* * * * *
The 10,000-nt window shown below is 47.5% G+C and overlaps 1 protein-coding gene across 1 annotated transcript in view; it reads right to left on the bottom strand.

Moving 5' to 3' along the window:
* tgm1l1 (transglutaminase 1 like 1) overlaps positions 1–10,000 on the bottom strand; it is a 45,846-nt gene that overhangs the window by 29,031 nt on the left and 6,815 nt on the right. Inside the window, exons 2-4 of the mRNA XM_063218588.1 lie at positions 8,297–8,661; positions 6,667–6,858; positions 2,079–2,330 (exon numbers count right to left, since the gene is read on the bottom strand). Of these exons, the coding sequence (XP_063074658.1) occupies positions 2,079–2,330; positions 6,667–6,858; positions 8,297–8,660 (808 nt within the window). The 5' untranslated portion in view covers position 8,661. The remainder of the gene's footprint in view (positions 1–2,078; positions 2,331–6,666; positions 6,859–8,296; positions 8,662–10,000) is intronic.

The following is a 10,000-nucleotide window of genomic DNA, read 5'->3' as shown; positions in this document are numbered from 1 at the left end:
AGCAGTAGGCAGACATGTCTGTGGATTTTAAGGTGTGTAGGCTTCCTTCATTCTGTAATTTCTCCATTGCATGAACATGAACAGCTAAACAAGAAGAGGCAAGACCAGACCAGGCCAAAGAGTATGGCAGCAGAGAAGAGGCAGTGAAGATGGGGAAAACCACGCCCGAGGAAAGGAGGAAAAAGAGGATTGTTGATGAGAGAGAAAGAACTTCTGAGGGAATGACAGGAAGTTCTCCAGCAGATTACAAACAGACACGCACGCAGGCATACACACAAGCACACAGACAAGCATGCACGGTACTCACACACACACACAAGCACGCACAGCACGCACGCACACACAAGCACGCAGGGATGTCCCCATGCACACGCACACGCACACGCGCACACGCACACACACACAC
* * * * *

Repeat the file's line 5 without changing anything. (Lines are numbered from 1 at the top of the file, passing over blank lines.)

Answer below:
AGCAGTAGGCAGACATGTCTGTGGATTTTAAGGTGTGTAGGCTTCCTTCATTCTGTAATTTCTCCATTGCATGAACATGAACAGCTAAACAAGAAGAGGCAAGACCAGACCAGGCCAAAGAGTATGGCAGCAGAGAAGAGGCAGTGAAGATGGGGAAAACCACGCCCGAGGAAAGGAGGAAAAAGAGGATTGTTGATGAGAGAGAAAGAACTTCTGAGGGAATGACAGGAAGTTCTCCAGCAGATTACAAACAGACACGCACGCAGGCATACACACAAGCACACAGACAAGCATGCACGGTACTCACACACACACACAAGCACGCACAGCACGCACGCACACACAAGCACGCAGGGATGTCCCCATGCACACGCACACGCACACGCGCACACGCACACACACACAC